Seton Hall community reacts to proposed medical school
Buzz over the proposed medical school has swept across Seton Hall’s campus following the University’s announcement on Jan. 15 of plans to join with Hackensack University Health Network in creating a private medical school at the former Hoffman-LaRoche campus in Nutley, N.J. Dr. Brian Shulman, dean of the School of Health and Medical Sciences, said in an email that Seton Hall’s medical community has received “written accolades from a number of individuals across the country about our recent announcement.”
“The general reaction has been overwhelmingly ecstatic,” Shulman said.
Shulman, who since 1998 has worked on the proposal for a medical school, told The Setonian that the Provost appointed him as the “point person… in spearheading the medical school project.”
“However, it was only a few years ago when President Esteban, Provost Robinson in discussion with me determined that we should seriously explore the medical school concept,” he said.
While many reactions to the proposal have been positive, some students are sorry that it has come too late for their own plans. Zhane Bell, a senior biology major, said that she intends to apply to medical school in the future, but Seton Hall won’t be ready in time for her to include it in her plans.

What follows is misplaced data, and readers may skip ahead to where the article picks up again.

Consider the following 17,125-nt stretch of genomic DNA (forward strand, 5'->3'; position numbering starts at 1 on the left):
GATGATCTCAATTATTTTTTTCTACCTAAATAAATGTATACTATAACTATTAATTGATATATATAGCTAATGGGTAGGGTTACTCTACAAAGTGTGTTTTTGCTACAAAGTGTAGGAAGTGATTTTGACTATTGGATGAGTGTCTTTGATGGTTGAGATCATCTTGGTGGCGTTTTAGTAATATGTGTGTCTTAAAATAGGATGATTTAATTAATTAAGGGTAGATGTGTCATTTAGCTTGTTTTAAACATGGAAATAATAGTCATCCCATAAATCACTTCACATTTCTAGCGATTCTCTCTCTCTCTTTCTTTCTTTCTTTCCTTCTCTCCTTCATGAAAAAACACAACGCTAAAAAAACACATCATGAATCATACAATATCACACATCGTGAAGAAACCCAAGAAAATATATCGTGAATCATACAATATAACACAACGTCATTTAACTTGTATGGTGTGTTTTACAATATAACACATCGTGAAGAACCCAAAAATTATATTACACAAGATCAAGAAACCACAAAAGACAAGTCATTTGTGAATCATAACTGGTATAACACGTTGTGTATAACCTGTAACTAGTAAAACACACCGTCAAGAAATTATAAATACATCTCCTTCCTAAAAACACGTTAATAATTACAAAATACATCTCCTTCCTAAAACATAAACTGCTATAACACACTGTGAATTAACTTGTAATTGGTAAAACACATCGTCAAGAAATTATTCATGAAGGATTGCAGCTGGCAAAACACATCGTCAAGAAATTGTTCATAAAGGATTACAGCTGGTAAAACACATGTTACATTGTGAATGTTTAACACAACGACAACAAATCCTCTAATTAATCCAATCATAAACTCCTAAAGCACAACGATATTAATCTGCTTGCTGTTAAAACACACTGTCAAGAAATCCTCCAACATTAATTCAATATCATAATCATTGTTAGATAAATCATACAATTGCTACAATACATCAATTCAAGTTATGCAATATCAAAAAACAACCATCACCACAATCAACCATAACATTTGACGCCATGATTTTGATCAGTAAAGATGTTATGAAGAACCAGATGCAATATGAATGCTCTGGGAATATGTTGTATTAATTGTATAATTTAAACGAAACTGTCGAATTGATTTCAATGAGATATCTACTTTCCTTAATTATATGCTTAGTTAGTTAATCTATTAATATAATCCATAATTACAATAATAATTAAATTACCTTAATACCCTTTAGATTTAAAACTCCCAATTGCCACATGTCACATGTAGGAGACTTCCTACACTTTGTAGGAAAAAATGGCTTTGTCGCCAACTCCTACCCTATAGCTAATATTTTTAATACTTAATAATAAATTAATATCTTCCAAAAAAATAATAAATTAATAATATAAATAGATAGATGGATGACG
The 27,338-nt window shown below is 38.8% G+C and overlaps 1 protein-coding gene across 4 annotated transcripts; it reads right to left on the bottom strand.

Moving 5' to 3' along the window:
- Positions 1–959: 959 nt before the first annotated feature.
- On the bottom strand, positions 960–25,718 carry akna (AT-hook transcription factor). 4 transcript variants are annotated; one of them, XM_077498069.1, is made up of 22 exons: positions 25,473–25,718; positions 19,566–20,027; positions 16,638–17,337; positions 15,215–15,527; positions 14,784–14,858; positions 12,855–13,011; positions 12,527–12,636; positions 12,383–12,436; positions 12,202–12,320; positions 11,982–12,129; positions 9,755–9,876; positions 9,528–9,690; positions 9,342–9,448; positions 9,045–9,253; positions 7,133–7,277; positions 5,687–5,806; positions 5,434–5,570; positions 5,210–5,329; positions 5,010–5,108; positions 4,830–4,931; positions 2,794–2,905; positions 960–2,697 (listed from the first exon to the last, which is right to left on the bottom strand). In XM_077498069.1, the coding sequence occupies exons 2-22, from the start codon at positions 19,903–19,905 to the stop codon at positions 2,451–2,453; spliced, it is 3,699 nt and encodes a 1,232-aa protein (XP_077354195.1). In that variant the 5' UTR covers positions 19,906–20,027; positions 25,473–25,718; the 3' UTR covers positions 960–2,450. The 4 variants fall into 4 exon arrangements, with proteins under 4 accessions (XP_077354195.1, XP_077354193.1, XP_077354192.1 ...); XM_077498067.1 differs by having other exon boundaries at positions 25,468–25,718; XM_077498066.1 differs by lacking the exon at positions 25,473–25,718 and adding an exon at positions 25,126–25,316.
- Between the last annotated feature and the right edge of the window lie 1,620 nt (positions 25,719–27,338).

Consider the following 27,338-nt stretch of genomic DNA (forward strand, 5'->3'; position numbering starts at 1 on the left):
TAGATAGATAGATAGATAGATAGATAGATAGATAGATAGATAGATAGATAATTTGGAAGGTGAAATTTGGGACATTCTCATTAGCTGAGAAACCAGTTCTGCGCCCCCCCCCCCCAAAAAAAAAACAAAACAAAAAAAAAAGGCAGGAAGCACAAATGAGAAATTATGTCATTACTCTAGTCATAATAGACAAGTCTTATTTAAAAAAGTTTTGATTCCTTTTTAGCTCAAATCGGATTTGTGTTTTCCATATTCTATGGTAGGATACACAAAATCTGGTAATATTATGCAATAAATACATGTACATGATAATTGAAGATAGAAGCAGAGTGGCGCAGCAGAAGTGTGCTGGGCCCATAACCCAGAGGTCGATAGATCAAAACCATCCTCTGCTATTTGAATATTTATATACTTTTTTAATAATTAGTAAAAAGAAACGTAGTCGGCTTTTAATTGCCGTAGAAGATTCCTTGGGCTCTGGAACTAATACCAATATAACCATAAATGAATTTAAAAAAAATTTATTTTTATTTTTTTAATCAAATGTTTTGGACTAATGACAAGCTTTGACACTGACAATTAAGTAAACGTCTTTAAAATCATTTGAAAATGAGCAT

“I’m slightly disappointed,” Bell said. “I would’ve wanted (a medical school) when I graduated from Seton Hall, but it’s exciting that they’ll finally have one again.”
The first class of students at the new medical school is not expected to be enrolled before 2017. Shulman added that the University’s future can only be improved by the proposed medical school.
“I truly believe that a Seton Hall School of Medicine will be a significant game changer for the entire University,” Shulman said. “I think the school of medicine will only advance our trajectory as a major Catholic university in the country.”
Bell also said that she thinks the addition of the medical school will create more competition with other universities, such as Rutgers.
“When Rutgers adopted their medical school, it was like ‘Should’ve went to Rutgers,’” she said.
Rutgers University merged with the University of Medicine and Dentistry of New Jersey in 2013. Shulman said that the School of Health and Medical Sciences and the School of Nursing will continue their traditional roles.
Dr. Marie Foley, acting dean of Seton Hall’s College of Nursing, told The Setonian that she thought the announcement of the proposed medical school was “very positive.”
“It’s a great opportunity if indeed it happens,” Foley said.
Tiffany Do can be reached at firstname.lastname@example.org.